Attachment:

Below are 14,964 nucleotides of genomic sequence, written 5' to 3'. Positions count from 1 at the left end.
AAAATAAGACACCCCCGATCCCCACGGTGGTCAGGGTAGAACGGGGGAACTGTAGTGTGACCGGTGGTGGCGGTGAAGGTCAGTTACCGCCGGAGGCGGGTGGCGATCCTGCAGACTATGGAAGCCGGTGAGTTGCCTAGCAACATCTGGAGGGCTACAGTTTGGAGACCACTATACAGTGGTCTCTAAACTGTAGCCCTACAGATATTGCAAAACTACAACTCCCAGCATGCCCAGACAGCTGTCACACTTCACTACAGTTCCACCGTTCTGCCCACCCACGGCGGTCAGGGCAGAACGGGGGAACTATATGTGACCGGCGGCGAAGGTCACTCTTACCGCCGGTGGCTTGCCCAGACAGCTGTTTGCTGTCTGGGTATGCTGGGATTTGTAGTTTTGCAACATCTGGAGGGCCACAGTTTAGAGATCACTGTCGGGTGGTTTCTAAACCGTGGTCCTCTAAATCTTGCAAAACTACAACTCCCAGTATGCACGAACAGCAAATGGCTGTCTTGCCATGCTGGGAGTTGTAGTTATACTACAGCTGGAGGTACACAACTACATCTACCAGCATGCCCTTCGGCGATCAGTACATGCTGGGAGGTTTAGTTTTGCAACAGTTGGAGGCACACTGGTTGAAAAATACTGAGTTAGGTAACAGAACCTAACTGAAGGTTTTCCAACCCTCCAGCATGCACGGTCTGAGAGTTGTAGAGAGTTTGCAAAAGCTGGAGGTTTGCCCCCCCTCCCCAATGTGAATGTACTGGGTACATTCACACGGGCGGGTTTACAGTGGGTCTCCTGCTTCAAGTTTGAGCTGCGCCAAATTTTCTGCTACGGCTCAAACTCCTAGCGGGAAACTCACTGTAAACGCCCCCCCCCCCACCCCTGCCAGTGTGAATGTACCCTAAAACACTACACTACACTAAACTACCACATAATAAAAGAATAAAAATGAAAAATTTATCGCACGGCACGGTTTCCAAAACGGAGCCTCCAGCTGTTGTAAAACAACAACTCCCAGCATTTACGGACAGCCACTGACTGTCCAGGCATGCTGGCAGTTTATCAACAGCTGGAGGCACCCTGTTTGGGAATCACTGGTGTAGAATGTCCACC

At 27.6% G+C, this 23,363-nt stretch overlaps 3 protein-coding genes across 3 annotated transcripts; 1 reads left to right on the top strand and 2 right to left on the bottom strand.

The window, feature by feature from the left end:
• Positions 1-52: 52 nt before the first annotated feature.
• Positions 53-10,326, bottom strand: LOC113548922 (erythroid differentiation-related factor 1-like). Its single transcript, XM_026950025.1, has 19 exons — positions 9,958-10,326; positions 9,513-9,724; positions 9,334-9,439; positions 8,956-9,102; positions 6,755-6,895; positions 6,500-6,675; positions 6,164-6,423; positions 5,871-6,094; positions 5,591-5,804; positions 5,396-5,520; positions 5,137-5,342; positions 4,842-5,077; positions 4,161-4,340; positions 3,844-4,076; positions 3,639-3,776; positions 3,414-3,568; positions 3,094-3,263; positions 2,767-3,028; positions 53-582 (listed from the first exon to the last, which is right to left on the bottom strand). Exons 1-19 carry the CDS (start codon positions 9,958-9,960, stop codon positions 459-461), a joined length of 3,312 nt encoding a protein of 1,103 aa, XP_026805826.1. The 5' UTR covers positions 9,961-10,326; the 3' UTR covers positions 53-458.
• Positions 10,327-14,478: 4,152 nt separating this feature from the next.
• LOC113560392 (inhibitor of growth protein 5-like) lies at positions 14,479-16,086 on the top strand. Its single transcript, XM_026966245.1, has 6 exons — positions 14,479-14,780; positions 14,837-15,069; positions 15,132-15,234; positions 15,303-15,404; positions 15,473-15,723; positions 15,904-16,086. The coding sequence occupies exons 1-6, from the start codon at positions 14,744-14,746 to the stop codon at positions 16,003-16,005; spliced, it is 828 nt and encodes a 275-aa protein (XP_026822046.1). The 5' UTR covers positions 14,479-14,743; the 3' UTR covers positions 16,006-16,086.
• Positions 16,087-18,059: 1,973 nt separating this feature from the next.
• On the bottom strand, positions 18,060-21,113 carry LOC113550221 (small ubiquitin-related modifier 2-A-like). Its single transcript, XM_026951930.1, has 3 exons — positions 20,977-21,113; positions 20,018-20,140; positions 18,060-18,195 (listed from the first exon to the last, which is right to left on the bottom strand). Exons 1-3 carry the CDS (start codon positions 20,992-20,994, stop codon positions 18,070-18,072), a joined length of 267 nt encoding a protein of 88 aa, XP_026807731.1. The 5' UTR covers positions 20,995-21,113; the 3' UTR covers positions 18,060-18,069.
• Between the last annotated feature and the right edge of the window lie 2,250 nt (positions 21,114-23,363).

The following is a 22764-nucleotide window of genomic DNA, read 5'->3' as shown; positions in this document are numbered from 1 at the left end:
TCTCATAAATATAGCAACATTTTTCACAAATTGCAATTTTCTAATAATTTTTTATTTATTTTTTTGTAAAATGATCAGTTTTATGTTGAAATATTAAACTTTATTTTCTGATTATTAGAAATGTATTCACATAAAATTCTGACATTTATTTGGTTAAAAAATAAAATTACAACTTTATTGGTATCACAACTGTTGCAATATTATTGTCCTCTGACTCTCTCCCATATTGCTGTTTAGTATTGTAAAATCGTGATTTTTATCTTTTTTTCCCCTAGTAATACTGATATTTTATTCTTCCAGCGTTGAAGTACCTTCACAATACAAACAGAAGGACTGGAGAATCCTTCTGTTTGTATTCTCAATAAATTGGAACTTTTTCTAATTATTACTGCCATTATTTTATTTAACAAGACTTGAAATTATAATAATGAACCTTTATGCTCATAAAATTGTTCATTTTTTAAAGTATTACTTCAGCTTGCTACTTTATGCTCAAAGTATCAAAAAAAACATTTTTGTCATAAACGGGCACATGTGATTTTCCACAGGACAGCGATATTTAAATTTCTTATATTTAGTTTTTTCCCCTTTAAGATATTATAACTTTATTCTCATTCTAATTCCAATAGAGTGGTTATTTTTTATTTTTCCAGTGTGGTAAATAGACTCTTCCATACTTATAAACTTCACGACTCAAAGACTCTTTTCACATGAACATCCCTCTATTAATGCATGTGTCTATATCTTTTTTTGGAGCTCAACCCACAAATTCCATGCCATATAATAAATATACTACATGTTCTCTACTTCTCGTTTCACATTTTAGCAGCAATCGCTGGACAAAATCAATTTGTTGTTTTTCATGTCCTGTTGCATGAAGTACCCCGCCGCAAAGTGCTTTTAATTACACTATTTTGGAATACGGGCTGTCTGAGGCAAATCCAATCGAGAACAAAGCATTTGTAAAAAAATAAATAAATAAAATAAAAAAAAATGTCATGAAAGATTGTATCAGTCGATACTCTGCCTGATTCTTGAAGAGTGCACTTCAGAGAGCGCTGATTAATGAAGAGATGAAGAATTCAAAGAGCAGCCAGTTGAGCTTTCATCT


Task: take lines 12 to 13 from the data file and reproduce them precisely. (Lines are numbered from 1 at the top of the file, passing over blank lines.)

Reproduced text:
The following is a 22764-nucleotide window of genomic DNA, read 5'->3' as shown; positions in this document are numbered from 1 at the left end:
TCTCATAAATATAGCAACATTTTTCACAAATTGCAATTTTCTAATAATTTTTTATTTATTTTTTTGTAAAATGATCAGTTTTATGTTGAAATATTAAACTTTATTTTCTGATTATTAGAAATGTATTCACATAAAATTCTGACATTTATTTGGTTAAAAAATAAAATTACAACTTTATTGGTATCACAACTGTTGCAATATTATTGTCCTCTGACTCTCTCCCATATTGCTGTTTAGTATTGTAAAATCGTGATTTTTATCTTTTTTTCCCCTAGTAATACTGATATTTTATTCTTCCAGCGTTGAAGTACCTTCACAATACAAACAGAAGGACTGGAGAATCCTTCTGTTTGTATTCTCAATAAATTGGAACTTTTTCTAATTATTACTGCCATTATTTTATTTAACAAGACTTGAAATTATAATAATGAACCTTTATGCTCATAAAATTGTTCATTTTTTAAAGTATTACTTCAGCTTGCTACTTTATGCTCAAAGTATCAAAAAAAACATTTTTGTCATAAACGGGCACATGTGATTTTCCACAGGACAGCGATATTTAAATTTCTTATATTTAGTTTTTTCCCCTTTAAGATATTATAACTTTATTCTCATTCTAATTCCAATAGAGTGGTTATTTTTTATTTTTCCAGTGTGGTAAATAGACTCTTCCATACTTATAAACTTCACGACTCAAAGACTCTTTTCACATGAACATCCCTCTATTAATGCATGTGTCTATATCTTTTTTTGGAGCTCAACCCACAAATTCCATGCCATATAATAAATATACTACATGTTCTCTACTTCTCGTTTCACATTTTAGCAGCAATCGCTGGACAAAATCAATTTGTTGTTTTTCATGTCCTGTTGCATGAAGTACCCCGCCGCAAAGTGCTTTTAATTACACTATTTTGGAATACGGGCTGTCTGAGGCAAATCCAATCGAGAACAAAGCATTTGTAAAAAAATAAATAAATAAAATAAAAAAAAATGTCATGAAAGATTGTATCAGTCGATACTCTGCCTGATTCTTGAAGAGTGCACTTCAGAGAGCGCTGATTAATGAAGAGATGAAGAATTCAAAGAGCAGCCAGTTGAGCTTTCATCT